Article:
Writing that neither the Mets nor Yanks “considers the lefty an ace and they know with Scott Boras as his agent, Barry Zito is going to seek No. 1-starter pay,”, the New York Post’s Joel Sherman elabortes.

Roy Oswalt received a five-year, $73-million extension to stay in Houston. Boras is going to claim Zito deserves more because he is younger, left-handed, more durable and has produced similar career results while working exclusively in the AL. Boras will assemble one of his famous books that will attempt to seduce NL teams by showing how much better guys such as Roger Clemens and Pedro Martinez pitched after switching over from the AL, and will try to lure all teams by showing how in 2018 Zito will be winning his 300th game. Never doubt Boras’ powers of persuasion since he got huge deals by sprucing up the defective Kevin Brown, Darren Dreifort and Chan Ho Park.

Just don’t expect the New York clubs to buy into the hard sell.

The Mets actually feel better today about their 2007 rotation than earlier this year, and think both the free-agent and trade markets might be so prohibitive when it comes to rotation arms that they might just stay in-house.

They believe Tom Glavine and Martinez will be above-average for another season. They think they have assembled a potential-filled inventory of Brian Bannister, Phil Humber, Mike Pelfrey and Oliver Perez. Plus they still control Victor Zambrano and – if they believe Guillermo Mota and Duaner Sanchez can handle set-up roles – Aaron Heilman can again be auditioned for the rotation.

At this moment, the Mets are prioritizing a second baseman, and Julio Lugo tops their list. Lugo has struggled since becoming a Dodgers utilityman, but Mets GM Omar Minaya adores Lugo, a Brooklyn native. Minaya craves putting as many top athletes on the field as possible and envisions a dynamic top-of-the-order offense and middle-of-the-diamond defense with Jose Reyes, Lugo and Carlos Beltran.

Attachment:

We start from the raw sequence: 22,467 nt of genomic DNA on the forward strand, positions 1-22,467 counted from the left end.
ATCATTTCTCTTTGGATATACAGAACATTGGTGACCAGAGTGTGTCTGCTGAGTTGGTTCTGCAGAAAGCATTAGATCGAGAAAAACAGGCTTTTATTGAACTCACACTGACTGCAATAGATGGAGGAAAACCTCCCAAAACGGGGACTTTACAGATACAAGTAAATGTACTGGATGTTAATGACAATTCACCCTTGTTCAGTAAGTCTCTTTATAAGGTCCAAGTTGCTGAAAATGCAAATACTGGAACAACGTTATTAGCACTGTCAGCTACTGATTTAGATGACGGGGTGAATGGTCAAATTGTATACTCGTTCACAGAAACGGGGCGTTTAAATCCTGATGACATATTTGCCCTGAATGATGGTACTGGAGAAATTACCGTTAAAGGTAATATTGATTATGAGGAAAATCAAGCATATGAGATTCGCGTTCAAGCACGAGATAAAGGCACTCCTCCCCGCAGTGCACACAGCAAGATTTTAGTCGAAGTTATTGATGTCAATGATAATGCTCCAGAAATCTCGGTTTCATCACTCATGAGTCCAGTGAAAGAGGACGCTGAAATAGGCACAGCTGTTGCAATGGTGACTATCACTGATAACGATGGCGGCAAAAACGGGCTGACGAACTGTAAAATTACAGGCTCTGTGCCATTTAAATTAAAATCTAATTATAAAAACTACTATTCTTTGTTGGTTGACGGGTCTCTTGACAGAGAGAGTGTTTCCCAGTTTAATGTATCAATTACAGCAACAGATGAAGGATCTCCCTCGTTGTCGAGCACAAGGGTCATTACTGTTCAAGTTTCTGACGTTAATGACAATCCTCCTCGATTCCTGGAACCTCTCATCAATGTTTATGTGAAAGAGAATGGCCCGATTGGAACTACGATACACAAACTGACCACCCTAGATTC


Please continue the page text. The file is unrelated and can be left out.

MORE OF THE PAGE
An RBI single by Freddie Sanchez and a sacrifice fly by Jason Bay have the Mets staring at a 2-0 deficit through two innings in Pittsburgh today.

David Pinto links to a news item that reveals yet another snub of the Sultan Of Surly’s otherworldly accomplishments.

Major League Baseball has no plans to recognize Barry Bonds when he hits his next two home runs to tie and break Hank Aaron’s National League record of 733.

Commissioner Bud Selig does not plan to attend any Giants games because of Bonds, said MLB spokesperson Patrick Courtney, even though a league home run record has not been broken since Aaron passed Willie Mays in 1972.

“We have made it an industry practice to celebrate individual performances when they are of a record-breaking nature,” Courtney said. “In keeping with that, we recognize Aaron’s major league record (755) as the ultimate record.”

As the Astros’ playoff hopes fade, the Journal News’ Peter Abraham does the math.

Roger Clemens has made 16 starts for Houston and could have only three left. Those 19 appearances will cost the Astros $644,736.84 apiece. Makes Alex Rodriguez seem like a bargain.

Zach Outdoor Miner is on in relief for the Tigers, as Wilfredo Ledezma has already been knocked out by the Orioles (5-2, Baltimore, top of the 5th). It’s fascinating to see Detroit has picked up Matt Stairs on waivers (he’s hitting 3rd today). Presumably in some chemistry-centered universe, Stairs is considered an upgrade on Dmitri Young. The Twins, 2 games behind Motown entering today’s action, have been teeing off on Paul Byrd early, and lead the Indians, 5-1 after 4 innings.